posted by rhymer at 1:34 PM on February 16, 2006


Actually, maybe it (the rotational symetry) is the same. I dunno.
posted by rhymer at 1:35 PM on February 16, 2006


interesting post, thanks.
posted by Dreamghost at 1:40 PM on February 16, 2006


Hitler also liked the SPQR and eagle banner of the Roman legions. So what's your point? We should be looking sideways at the eagle?
posted by dhartung at 3:29 PM CST on February 16 [!]


You just got one step closer to the real, underground truth.
posted by COBRA! at 1:45 PM on February 16, 2006


nice post, AZ.
posted by shoepal at 1:51 PM on February 16, 2006


yeah, good post.
posted by Miles Long at 1:53 PM on February 16, 2006


I love this picture.
posted by LarryC at 2:03 PM on February 16, 2006




The real Nazis are the Trilateral Masonic Jew Scientologist Moonies.
posted by sonofsamiam at 2:07 PM on February 16, 2006


the Edmonton Swastikas
posted by blue_beetle at 2:08 PM on February 16, 2006


I don't think the poster is saying this is "wrong," dhartung, just "interesting"
posted by chaz at 2:11 PM on February 16, 2006


I think it's important (and rare) to understand that these lines are not clearly drawn - a lot of fundamental fascist ideas are not as alien or "bad" as we'd like: "united we stand, divided we fall" has always seemed close to the direct meaning of the fasces to me. "Unity" is a pretty big word at reggae festivals and fascist marches. Democracy and the rule-by-many seems in many ways to be the height of fascism - in the earlier sense of the word.

It's almost like the really powerful important ideas and symbols can apply equally to Good and Evil - or that they transcend those notions.
posted by freebird at 2:16 PM on February 16, 2006


Cool post!
posted by darkstar at 2:23 PM on February 16, 2006


more importantly, fascism ruined an awesome moustache.
posted by hypocritical ross at 2:28 PM on February 16, 2006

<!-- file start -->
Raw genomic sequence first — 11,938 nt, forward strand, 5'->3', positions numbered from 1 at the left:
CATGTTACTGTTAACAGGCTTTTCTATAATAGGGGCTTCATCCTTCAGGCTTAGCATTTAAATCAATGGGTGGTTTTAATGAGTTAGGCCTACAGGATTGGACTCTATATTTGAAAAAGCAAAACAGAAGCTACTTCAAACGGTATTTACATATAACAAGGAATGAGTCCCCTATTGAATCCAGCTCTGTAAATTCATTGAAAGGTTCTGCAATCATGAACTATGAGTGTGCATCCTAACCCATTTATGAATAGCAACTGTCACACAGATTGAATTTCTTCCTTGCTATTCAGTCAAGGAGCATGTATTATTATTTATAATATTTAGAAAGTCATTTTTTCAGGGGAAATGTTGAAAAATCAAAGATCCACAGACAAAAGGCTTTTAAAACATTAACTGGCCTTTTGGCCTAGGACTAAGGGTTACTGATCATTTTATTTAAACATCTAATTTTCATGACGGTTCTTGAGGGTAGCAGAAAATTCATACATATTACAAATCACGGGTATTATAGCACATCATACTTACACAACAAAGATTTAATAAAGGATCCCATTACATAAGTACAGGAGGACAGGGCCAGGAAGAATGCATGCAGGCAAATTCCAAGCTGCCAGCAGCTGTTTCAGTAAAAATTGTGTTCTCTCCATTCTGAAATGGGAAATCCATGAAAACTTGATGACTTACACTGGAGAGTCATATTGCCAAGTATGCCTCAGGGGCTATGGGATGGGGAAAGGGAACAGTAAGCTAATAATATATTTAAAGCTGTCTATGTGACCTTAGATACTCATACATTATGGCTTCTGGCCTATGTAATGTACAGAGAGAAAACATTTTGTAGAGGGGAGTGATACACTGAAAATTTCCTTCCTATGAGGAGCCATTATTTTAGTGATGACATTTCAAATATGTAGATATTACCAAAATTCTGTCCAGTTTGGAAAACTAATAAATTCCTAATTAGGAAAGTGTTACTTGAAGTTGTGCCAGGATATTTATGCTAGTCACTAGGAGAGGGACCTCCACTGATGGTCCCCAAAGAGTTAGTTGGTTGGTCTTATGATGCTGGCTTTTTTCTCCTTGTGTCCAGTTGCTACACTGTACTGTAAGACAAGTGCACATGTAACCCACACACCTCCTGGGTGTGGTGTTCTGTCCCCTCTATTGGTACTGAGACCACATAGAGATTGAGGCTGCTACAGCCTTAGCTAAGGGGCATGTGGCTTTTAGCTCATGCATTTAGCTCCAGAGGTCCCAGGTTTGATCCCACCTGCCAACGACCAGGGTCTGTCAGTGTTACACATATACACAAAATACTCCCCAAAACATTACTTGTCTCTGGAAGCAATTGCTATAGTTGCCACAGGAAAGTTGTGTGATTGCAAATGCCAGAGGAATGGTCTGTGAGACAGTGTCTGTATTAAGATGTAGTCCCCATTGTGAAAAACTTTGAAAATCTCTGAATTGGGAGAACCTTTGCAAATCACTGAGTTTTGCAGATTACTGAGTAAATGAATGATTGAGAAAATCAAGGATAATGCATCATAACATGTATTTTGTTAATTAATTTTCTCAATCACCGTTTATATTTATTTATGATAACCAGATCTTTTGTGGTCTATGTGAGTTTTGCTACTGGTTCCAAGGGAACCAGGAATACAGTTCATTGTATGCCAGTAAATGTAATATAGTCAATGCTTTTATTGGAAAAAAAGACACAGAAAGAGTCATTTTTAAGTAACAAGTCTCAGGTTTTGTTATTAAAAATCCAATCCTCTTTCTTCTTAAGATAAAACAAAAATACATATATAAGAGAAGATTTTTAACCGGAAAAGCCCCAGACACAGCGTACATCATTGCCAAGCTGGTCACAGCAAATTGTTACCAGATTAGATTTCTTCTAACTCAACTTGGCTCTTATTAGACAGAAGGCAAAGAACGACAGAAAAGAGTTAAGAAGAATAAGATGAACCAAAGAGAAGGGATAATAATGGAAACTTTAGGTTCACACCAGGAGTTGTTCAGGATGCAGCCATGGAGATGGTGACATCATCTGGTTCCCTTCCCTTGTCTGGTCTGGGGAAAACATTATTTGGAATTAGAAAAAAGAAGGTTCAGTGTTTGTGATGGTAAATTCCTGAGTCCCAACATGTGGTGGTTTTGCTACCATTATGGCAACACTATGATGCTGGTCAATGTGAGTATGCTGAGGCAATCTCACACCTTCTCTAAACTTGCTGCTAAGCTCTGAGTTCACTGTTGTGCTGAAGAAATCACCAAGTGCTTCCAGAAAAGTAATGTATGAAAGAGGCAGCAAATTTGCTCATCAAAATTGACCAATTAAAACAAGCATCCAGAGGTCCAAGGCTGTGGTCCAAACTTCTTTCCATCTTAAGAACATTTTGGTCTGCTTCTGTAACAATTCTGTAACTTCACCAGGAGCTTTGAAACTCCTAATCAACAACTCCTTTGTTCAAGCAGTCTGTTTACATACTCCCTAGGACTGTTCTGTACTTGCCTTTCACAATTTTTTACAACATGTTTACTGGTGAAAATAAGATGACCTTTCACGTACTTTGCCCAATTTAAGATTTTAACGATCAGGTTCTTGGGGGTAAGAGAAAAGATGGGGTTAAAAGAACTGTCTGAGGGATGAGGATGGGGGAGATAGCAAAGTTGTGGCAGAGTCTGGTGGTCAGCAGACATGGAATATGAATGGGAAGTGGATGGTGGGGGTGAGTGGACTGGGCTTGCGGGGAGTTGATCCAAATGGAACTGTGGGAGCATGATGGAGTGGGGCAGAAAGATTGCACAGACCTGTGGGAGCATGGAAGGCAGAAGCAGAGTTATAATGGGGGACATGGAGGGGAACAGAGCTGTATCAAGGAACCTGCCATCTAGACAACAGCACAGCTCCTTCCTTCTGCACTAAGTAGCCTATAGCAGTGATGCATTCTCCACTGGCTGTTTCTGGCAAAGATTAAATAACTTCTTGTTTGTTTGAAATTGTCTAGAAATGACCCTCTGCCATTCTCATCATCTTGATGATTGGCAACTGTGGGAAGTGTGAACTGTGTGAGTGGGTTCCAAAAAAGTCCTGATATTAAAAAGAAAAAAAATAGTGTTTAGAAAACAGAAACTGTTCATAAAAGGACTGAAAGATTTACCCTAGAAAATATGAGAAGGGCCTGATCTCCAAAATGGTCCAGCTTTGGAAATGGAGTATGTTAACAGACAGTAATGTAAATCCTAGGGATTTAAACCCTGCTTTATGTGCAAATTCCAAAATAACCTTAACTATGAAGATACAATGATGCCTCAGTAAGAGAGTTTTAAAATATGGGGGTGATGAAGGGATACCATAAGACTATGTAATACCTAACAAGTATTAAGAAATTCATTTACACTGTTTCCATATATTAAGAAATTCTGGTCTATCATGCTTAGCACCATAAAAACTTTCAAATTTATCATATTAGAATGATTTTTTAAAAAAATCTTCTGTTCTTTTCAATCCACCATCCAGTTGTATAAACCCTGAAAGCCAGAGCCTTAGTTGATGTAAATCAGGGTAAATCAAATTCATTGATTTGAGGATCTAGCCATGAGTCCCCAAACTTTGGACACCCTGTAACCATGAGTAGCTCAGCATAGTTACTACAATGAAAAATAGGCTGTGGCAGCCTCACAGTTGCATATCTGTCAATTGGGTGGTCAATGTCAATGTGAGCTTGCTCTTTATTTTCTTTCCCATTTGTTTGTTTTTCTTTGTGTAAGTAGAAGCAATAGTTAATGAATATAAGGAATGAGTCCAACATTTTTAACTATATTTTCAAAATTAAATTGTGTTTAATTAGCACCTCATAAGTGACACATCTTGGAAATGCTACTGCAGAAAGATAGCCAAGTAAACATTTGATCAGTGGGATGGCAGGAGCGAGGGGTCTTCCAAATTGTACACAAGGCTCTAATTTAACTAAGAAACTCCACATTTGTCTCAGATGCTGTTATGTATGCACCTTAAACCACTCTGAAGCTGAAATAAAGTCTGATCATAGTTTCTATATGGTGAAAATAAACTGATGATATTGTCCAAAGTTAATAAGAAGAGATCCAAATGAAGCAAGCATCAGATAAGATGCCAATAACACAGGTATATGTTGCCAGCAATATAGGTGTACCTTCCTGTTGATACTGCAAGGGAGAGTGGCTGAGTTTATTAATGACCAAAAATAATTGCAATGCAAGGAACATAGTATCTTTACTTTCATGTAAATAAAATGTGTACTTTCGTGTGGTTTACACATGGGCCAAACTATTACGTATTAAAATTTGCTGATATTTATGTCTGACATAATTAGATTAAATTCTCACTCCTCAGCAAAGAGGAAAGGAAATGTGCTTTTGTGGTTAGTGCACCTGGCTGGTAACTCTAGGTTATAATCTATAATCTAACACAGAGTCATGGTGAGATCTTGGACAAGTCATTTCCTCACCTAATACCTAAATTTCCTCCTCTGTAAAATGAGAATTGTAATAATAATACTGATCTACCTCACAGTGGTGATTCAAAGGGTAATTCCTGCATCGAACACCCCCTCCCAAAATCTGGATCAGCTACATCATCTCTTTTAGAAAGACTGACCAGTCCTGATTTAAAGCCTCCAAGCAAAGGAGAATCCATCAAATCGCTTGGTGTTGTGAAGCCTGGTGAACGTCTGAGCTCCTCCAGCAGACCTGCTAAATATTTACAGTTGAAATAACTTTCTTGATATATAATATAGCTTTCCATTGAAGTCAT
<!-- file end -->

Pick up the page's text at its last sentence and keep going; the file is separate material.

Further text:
posted by The Jesse Helms at 2:38 PM on February 16, 2006


One of the more familiar images of a fasces is little recognized as such. I'm surprised to be the first to post this! I wonder what it may have been meant to suggest.
posted by jam_pony at 4:00 PM on February 16, 2006


Jelreyn: I don't see the big deal about any of these symbols.

While these symbols shouldn't be a big deal anymore, they still are. WWII wasn't that long ago, and the generation of Jews living in the U.S. mostly know someone who perished in the Holocaust. Like it or not, the swastika will remain associated with that horror.

As long the majority of the world continues to remember what those symbols stood for, its unlikely their meaning will change. I look at it this way. When someone carved a swastika into my car, I don't think they were wishing me good luck.
posted by FeldBum at 4:04 PM on February 16, 2006


Jackie's wearing the wheel of life (counterclockwise), not the wheel of death(clockwise).
posted by sic friat crustulum at 7:22 PM on February 16, 2006


The symbol that freaked me was the eagle.
When I grew up, the eagle crested banner was, in a sense, a symbol of war and oppression - the Romans invaded under it, the Nazi's likewise saluted and slaughtered under it. The preditory eagle is the symbol of the bloodiest expansionist empires.